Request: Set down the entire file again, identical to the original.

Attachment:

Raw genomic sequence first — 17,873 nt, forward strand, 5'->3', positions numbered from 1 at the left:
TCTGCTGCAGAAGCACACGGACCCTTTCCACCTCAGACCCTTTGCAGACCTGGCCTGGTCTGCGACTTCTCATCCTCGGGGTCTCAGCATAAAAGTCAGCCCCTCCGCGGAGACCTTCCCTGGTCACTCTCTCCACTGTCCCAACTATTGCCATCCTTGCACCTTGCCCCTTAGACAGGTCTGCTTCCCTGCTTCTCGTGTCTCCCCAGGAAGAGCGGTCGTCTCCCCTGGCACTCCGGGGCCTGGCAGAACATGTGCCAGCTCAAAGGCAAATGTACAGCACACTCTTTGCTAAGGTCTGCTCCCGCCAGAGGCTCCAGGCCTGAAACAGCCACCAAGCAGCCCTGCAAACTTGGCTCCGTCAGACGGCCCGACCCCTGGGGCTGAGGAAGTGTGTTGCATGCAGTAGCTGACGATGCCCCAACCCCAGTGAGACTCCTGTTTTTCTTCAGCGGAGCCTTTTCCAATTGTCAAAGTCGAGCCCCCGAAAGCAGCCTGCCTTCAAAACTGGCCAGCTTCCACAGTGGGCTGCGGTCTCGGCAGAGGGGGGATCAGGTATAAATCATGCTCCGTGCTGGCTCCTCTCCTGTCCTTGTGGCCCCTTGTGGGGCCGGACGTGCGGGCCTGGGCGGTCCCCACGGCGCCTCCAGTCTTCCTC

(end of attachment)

Raw genomic sequence first — 17,873 nt, forward strand, 5'->3', positions numbered from 1 at the left:
TCTGCTGCAGAAGCACACGGACCCTTTCCACCTCAGACCCTTTGCAGACCTGGCCTGGTCTGCGACTTCTCATCCTCGGGGTCTCAGCATAAAAGTCAGCCCCTCCGCGGAGACCTTCCCTGGTCACTCTCTCCACTGTCCCAACTATTGCCATCCTTGCACCTTGCCCCTTAGACAGGTCTGCTTCCCTGCTTCTCGTGTCTCCCCAGGAAGAGCGGTCGTCTCCCCTGGCACTCCGGGGCCTGGCAGAACATGTGCCAGCTCAAAGGCAAATGTACAGCACACTCTTTGCTAAGGTCTGCTCCCGCCAGAGGCTCCAGGCCTGAAACAGCCACCAAGCAGCCCTGCAAACTTGGCTCCGTCAGACGGCCCGACCCCTGGGGCTGAGGAAGTGTGTTGCATGCAGTAGCTGACGATGCCCCAACCCCAGTGAGACTCCTGTTTTTCTTCAGCGGAGCCTTTTCCAATTGTCAAAGTCGAGCCCCCGAAAGCAGCCTGCCTTCAAAACTGGCCAGCTTCCACAGTGGGCTGCGGTCTCGGCAGAGGGGGGATCAGGTATAAATCATGCTCCGTGCTGGCTCCTCTCCTGTCCTTGTGGCCCCTTGTGGGGCCGGACGTGCGGGCCTGGGCGGTCCCCACGGCGCCTCCAGTCTTCCTC